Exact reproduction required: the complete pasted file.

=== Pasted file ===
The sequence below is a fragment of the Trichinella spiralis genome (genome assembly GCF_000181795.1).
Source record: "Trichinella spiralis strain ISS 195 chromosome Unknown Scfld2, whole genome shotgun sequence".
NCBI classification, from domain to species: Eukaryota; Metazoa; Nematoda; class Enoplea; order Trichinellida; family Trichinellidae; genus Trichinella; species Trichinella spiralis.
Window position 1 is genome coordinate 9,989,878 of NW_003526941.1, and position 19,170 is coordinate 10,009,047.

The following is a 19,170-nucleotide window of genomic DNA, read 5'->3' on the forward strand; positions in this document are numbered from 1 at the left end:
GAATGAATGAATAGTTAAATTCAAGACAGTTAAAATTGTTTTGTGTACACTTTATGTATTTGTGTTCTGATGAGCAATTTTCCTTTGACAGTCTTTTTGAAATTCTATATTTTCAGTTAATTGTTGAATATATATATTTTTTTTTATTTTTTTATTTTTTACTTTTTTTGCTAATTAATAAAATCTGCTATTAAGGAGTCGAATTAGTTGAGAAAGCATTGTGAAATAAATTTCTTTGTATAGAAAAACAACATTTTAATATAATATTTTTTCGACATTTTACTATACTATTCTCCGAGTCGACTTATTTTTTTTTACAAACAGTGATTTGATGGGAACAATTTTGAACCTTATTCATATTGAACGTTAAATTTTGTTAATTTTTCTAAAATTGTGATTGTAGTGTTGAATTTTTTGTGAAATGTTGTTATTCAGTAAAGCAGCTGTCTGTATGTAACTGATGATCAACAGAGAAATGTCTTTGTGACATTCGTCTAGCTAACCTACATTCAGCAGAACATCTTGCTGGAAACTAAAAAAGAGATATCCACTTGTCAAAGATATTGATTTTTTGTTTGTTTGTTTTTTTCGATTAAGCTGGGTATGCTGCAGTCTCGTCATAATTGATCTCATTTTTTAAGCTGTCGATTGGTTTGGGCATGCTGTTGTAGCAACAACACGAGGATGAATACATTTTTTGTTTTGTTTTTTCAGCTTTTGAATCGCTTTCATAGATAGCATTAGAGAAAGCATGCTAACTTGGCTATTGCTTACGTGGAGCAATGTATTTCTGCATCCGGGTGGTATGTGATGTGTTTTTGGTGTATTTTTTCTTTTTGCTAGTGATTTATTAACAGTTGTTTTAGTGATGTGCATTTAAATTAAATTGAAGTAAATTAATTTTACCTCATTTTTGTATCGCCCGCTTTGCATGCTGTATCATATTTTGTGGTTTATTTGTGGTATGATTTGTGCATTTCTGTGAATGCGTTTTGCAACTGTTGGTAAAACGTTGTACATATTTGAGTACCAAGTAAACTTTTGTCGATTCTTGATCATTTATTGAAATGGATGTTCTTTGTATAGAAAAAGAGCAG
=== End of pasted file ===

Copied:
The sequence below is a fragment of the Trichinella spiralis genome (genome assembly GCF_000181795.1).
Source record: "Trichinella spiralis strain ISS 195 chromosome Unknown Scfld2, whole genome shotgun sequence".
NCBI classification, from domain to species: Eukaryota; Metazoa; Nematoda; class Enoplea; order Trichinellida; family Trichinellidae; genus Trichinella; species Trichinella spiralis.
Window position 1 is genome coordinate 9,989,878 of NW_003526941.1, and position 19,170 is coordinate 10,009,047.

The following is a 19,170-nucleotide window of genomic DNA, read 5'->3' on the forward strand; positions in this document are numbered from 1 at the left end:
GAATGAATGAATAGTTAAATTCAAGACAGTTAAAATTGTTTTGTGTACACTTTATGTATTTGTGTTCTGATGAGCAATTTTCCTTTGACAGTCTTTTTGAAATTCTATATTTTCAGTTAATTGTTGAATATATATATTTTTTTTTATTTTTTTATTTTTTACTTTTTTTGCTAATTAATAAAATCTGCTATTAAGGAGTCGAATTAGTTGAGAAAGCATTGTGAAATAAATTTCTTTGTATAGAAAAACAACATTTTAATATAATATTTTTTCGACATTTTACTATACTATTCTCCGAGTCGACTTATTTTTTTTTACAAACAGTGATTTGATGGGAACAATTTTGAACCTTATTCATATTGAACGTTAAATTTTGTTAATTTTTCTAAAATTGTGATTGTAGTGTTGAATTTTTTGTGAAATGTTGTTATTCAGTAAAGCAGCTGTCTGTATGTAACTGATGATCAACAGAGAAATGTCTTTGTGACATTCGTCTAGCTAACCTACATTCAGCAGAACATCTTGCTGGAAACTAAAAAAGAGATATCCACTTGTCAAAGATATTGATTTTTTGTTTGTTTGTTTTTTTCGATTAAGCTGGGTATGCTGCAGTCTCGTCATAATTGATCTCATTTTTTAAGCTGTCGATTGGTTTGGGCATGCTGTTGTAGCAACAACACGAGGATGAATACATTTTTTGTTTTGTTTTTTCAGCTTTTGAATCGCTTTCATAGATAGCATTAGAGAAAGCATGCTAACTTGGCTATTGCTTACGTGGAGCAATGTATTTCTGCATCCGGGTGGTATGTGATGTGTTTTTGGTGTATTTTTTCTTTTTGCTAGTGATTTATTAACAGTTGTTTTAGTGATGTGCATTTAAATTAAATTGAAGTAAATTAATTTTACCTCATTTTTGTATCGCCCGCTTTGCATGCTGTATCATATTTTGTGGTTTATTTGTGGTATGATTTGTGCATTTCTGTGAATGCGTTTTGCAACTGTTGGTAAAACGTTGTACATATTTGAGTACCAAGTAAACTTTTGTCGATTCTTGATCATTTATTGAAATGGATGTTCTTTGTATAGAAAAAGAGCAG